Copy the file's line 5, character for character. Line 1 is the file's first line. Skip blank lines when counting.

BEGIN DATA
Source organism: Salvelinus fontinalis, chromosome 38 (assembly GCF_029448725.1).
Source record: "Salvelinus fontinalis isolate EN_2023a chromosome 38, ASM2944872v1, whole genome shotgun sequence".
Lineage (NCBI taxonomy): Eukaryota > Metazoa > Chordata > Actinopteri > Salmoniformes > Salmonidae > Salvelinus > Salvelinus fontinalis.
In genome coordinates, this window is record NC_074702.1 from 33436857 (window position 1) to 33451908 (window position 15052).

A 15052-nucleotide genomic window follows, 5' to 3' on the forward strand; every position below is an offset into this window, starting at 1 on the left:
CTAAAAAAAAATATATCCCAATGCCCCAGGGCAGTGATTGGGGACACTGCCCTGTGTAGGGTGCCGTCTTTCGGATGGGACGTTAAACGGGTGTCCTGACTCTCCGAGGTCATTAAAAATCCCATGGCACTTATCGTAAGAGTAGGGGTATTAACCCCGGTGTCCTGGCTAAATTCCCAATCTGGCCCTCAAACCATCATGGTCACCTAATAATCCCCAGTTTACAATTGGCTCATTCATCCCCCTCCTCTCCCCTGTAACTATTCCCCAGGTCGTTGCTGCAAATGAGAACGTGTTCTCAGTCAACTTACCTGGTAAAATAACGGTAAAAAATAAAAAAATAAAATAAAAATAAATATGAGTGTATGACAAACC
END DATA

A 15052-nucleotide genomic window follows, 5' to 3' on the forward strand; every position below is an offset into this window, starting at 1 on the left: